The return journey aboard La Fleche proves delightful for both Aubrey and his particular friend. Stephen Maturin, with high winds and beautiful skies. It is when La Fleche nears the coast of Brazil that tragedy strikes. Accidental fire ravages the ship, forcing the crew into lifeboats. Rescued eventually by the Java, Aubrey and Maturin meet with yet another deterrent to their journey home when the Java engages the U.S.S. Constitution in battle, and loses. Aubrey, now a POW in Boston, waits for word of a prisoner exchange, while Maturin renews his friendship with the raven-haired expatriate, Diana Villiers.
Don't miss the rest of the Aubrey/Maturin series.
©1979 Patrick O'Brian; (P)2003 Recorded Books, LLC.
"The Fortune of War is a marvelously full-flavored, engrossing book, which towers over its current rivals in the genre like a three-decker over a ship's longboat." (Times Literary Supplement)
Fortune of War, seventh in the O'Brian series is great - best of the best. This one deals with the British-American relations during the War of 1812. Poor Jack had more misadventures than "Perils of Pauline" with a finale that was a historical nail biter.
One of the Best so far. As an American, I liked this one a lot. A different view on history. Diana is back, Jack is Jack on land and Stephen is James Bond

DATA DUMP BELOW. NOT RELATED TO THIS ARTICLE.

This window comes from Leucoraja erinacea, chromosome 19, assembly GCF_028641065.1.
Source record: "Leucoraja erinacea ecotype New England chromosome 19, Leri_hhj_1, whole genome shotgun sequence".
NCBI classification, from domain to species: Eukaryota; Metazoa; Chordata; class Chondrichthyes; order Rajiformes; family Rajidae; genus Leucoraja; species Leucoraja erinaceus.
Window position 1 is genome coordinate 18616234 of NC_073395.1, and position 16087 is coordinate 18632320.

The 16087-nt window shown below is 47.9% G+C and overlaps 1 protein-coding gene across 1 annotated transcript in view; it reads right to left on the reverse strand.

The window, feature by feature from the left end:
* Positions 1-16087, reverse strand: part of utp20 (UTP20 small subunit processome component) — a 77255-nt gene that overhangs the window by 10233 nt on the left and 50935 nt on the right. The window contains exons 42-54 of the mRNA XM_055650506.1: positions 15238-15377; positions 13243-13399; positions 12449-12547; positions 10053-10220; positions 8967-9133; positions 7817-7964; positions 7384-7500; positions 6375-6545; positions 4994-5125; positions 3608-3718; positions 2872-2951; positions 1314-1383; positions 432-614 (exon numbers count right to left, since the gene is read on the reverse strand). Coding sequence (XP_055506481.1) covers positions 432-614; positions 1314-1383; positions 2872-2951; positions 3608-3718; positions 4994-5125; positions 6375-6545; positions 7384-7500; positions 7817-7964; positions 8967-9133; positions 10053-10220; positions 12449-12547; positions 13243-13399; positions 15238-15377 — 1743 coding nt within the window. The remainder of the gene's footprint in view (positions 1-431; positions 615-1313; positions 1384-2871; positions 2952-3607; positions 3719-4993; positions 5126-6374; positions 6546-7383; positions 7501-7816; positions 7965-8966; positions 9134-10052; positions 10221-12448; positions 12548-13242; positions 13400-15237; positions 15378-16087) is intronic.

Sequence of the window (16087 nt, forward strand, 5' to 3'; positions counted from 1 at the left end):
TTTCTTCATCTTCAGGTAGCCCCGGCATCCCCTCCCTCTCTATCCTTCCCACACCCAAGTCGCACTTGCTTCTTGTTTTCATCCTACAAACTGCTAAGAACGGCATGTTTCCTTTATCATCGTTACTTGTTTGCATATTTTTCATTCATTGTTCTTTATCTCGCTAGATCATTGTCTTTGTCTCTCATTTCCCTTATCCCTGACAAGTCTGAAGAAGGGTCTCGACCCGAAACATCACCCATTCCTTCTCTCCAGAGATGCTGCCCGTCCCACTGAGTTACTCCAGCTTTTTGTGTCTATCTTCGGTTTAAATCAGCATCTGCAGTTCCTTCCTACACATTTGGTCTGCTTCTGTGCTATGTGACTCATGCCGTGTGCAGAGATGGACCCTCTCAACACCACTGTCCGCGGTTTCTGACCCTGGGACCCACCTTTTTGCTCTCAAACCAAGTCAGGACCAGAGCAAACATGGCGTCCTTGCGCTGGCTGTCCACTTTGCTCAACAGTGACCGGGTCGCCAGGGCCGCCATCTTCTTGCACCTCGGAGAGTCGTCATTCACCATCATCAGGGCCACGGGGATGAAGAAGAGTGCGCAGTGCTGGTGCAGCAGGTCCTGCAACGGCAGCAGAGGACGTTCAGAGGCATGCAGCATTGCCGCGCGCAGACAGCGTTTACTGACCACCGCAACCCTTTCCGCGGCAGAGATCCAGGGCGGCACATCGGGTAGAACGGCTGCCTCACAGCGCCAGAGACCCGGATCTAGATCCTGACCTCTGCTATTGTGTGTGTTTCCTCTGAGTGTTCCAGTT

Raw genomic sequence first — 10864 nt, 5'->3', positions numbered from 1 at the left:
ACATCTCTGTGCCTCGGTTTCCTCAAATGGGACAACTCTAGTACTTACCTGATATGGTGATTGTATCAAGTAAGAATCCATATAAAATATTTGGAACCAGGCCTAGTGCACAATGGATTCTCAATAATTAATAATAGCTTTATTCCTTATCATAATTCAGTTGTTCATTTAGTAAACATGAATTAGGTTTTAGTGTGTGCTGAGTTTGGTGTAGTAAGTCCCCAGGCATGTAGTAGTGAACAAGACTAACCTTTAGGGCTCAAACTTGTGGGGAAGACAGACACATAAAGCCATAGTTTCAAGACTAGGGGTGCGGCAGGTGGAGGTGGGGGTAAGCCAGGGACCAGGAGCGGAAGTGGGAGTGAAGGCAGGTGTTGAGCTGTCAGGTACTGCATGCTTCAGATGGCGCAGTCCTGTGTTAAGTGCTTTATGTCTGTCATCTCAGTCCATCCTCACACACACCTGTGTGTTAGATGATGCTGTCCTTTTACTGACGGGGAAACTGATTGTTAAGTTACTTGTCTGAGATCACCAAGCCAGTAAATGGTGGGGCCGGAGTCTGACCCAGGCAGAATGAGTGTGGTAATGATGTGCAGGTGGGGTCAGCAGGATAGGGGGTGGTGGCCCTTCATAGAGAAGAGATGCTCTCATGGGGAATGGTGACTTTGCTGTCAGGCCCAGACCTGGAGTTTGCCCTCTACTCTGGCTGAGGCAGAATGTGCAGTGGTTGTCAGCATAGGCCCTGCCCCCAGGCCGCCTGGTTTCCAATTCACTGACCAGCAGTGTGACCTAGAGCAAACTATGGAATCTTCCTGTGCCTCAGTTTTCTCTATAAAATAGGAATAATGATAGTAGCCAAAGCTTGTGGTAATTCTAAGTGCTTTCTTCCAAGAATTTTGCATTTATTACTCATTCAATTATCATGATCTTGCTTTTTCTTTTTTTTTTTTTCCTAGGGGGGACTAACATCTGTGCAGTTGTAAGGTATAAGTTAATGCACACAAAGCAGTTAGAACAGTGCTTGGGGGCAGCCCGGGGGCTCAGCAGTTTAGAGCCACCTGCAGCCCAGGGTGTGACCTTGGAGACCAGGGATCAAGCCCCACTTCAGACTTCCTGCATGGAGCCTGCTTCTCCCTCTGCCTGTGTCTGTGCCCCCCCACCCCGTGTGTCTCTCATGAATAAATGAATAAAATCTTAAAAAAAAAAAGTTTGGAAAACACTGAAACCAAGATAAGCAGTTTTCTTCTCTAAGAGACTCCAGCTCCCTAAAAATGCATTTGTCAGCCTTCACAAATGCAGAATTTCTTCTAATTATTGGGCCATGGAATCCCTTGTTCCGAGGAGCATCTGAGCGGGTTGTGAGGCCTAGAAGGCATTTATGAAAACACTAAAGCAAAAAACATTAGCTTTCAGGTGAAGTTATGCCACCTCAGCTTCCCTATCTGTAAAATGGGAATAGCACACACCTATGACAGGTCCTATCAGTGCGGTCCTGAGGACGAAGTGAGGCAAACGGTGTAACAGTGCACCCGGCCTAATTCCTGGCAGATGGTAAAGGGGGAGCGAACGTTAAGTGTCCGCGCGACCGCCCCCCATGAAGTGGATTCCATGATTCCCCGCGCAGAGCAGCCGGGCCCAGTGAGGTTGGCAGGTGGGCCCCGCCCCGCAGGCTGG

But if you are a student of history, particularly the War of 1812, you'll know how the battles are going to turn out. And that was a bit of a spoiler, at least for me.
I enjoyed the character studies of some of the people of Boston during the period. Very entertaining.
The only dark spot of the whole read was the detestable DV. I find I have to restrain myself from hitting the fast forward whenever she's there.
Having read or listened to all of the previous installments of this venerable series, I was particularly disappointed with this one. Without giving away too much, two quick and decisive naval battles book-end what I felt to be Dr. Maturin's interminable hand-wringing over Diana Villers. I found myself fast-forwarding through large portions.
I took the advice of reviewer's of book 5 and skipped it. They were right, I didn't miss a thing by going right into book 6 The Fortune fo War. It is an excellent listen, well written and read. Now, on to book 7. If you're doing the series, I also recommend that you skip book 5.
After the DISASTER THAT WAS DESOLATION ISLAND, I nearly gave up on the series. If you haven't read Desolation, skip it. The only thing you will miss out on is 12 hours of pedantic boredom.
In this tome, the plot moves along nicely. We are once again interested in the characters. O?Brian really puts you there: the political situation, the treatment of captured sailors, the feel of old Boston, it is all there. Desolation Island ended with the reader asking, "Where?s the rest of the book?" This volume leaves us wanting more.
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